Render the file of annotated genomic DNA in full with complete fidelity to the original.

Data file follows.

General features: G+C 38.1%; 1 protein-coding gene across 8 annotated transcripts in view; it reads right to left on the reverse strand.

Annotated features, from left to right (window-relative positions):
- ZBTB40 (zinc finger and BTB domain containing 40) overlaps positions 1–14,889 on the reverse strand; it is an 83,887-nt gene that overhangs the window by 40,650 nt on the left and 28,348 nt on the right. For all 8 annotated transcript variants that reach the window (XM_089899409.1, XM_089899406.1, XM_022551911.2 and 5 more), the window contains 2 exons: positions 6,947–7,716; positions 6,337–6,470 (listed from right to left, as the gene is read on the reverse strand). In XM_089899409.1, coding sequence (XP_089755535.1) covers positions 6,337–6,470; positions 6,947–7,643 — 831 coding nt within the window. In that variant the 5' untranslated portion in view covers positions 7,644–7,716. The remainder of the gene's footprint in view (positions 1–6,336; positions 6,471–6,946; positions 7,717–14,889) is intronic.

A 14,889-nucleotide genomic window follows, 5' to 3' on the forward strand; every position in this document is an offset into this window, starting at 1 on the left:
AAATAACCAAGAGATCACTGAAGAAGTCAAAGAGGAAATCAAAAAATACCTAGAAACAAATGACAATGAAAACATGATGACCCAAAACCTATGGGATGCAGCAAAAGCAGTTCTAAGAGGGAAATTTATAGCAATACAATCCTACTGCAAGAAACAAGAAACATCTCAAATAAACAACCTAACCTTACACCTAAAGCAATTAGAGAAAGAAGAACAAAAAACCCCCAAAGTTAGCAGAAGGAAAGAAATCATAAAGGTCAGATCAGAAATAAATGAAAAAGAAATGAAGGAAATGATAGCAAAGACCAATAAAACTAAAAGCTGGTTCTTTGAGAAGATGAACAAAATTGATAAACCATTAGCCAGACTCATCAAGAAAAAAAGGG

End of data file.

General features: G+C 38.1%; 1 protein-coding gene across 8 annotated transcripts in view; it reads right to left on the reverse strand.

Annotated features, from left to right (window-relative positions):
- ZBTB40 (zinc finger and BTB domain containing 40) overlaps positions 1–14,889 on the reverse strand; it is an 83,887-nt gene that overhangs the window by 40,650 nt on the left and 28,348 nt on the right. For all 8 annotated transcript variants that reach the window (XM_089899409.1, XM_089899406.1, XM_022551911.2 and 5 more), the window contains 2 exons: positions 6,947–7,716; positions 6,337–6,470 (listed from right to left, as the gene is read on the reverse strand). In XM_089899409.1, coding sequence (XP_089755535.1) covers positions 6,337–6,470; positions 6,947–7,643 — 831 coding nt within the window. In that variant the 5' untranslated portion in view covers positions 7,644–7,716. The remainder of the gene's footprint in view (positions 1–6,336; positions 6,471–6,946; positions 7,717–14,889) is intronic.

A 14,889-nucleotide genomic window follows, 5' to 3' on the forward strand; every position in this document is an offset into this window, starting at 1 on the left:
AAATAACCAAGAGATCACTGAAGAAGTCAAAGAGGAAATCAAAAAATACCTAGAAACAAATGACAATGAAAACATGATGACCCAAAACCTATGGGATGCAGCAAAAGCAGTTCTAAGAGGGAAATTTATAGCAATACAATCCTACTGCAAGAAACAAGAAACATCTCAAATAAACAACCTAACCTTACACCTAAAGCAATTAGAGAAAGAAGAACAAAAAACCCCCAAAGTTAGCAGAAGGAAAGAAATCATAAAGGTCAGATCAGAAATAAATGAAAAAGAAATGAAGGAAATGATAGCAAAGACCAATAAAACTAAAAGCTGGTTCTTTGAGAAGATGAACAAAATTGATAAACCATTAGCCAGACTCATCAAGAAAAAAAGGG